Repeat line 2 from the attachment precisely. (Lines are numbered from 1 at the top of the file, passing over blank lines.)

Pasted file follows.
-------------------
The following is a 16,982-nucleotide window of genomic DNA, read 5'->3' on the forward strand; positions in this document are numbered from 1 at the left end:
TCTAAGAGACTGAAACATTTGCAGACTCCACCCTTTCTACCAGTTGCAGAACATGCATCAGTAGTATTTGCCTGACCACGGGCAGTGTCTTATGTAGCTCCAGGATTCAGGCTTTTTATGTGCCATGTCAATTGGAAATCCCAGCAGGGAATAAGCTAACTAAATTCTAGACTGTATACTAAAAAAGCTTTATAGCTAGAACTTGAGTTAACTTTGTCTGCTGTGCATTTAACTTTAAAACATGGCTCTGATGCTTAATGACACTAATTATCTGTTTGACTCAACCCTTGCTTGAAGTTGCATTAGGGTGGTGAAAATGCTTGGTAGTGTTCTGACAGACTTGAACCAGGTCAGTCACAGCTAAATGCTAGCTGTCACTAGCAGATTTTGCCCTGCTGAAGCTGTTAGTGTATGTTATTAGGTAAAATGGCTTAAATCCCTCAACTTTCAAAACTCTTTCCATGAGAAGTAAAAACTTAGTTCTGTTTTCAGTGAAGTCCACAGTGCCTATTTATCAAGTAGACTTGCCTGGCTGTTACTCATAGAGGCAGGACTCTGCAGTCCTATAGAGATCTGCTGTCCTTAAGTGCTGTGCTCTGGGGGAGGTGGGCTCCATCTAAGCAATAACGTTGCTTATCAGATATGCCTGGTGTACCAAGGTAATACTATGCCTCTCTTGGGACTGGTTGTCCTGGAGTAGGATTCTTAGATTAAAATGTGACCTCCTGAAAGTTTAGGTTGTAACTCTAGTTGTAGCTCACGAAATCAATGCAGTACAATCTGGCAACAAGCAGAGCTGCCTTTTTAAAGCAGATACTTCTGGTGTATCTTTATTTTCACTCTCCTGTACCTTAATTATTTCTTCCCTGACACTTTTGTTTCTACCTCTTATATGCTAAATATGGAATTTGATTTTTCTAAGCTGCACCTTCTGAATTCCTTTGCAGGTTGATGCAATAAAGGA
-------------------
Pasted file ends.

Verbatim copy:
TCTAAGAGACTGAAACATTTGCAGACTCCACCCTTTCTACCAGTTGCAGAACATGCATCAGTAGTATTTGCCTGACCACGGGCAGTGTCTTATGTAGCTCCAGGATTCAGGCTTTTTATGTGCCATGTCAATTGGAAATCCCAGCAGGGAATAAGCTAACTAAATTCTAGACTGTATACTAAAAAAGCTTTATAGCTAGAACTTGAGTTAACTTTGTCTGCTGTGCATTTAACTTTAAAACATGGCTCTGATGCTTAATGACACTAATTATCTGTTTGACTCAACCCTTGCTTGAAGTTGCATTAGGGTGGTGAAAATGCTTGGTAGTGTTCTGACAGACTTGAACCAGGTCAGTCACAGCTAAATGCTAGCTGTCACTAGCAGATTTTGCCCTGCTGAAGCTGTTAGTGTATGTTATTAGGTAAAATGGCTTAAATCCCTCAACTTTCAAAACTCTTTCCATGAGAAGTAAAAACTTAGTTCTGTTTTCAGTGAAGTCCACAGTGCCTATTTATCAAGTAGACTTGCCTGGCTGTTACTCATAGAGGCAGGACTCTGCAGTCCTATAGAGATCTGCTGTCCTTAAGTGCTGTGCTCTGGGGGAGGTGGGCTCCATCTAAGCAATAACGTTGCTTATCAGATATGCCTGGTGTACCAAGGTAATACTATGCCTCTCTTGGGACTGGTTGTCCTGGAGTAGGATTCTTAGATTAAAATGTGACCTCCTGAAAGTTTAGGTTGTAACTCTAGTTGTAGCTCACGAAATCAATGCAGTACAATCTGGCAACAAGCAGAGCTGCCTTTTTAAAGCAGATACTTCTGGTGTATCTTTATTTTCACTCTCCTGTACCTTAATTATTTCTTCCCTGACACTTTTGTTTCTACCTCTTATATGCTAAATATGGAATTTGATTTTTCTAAGCTGCACCTTCTGAATTCCTTTGCAGGTTGATGCAATAAAGGA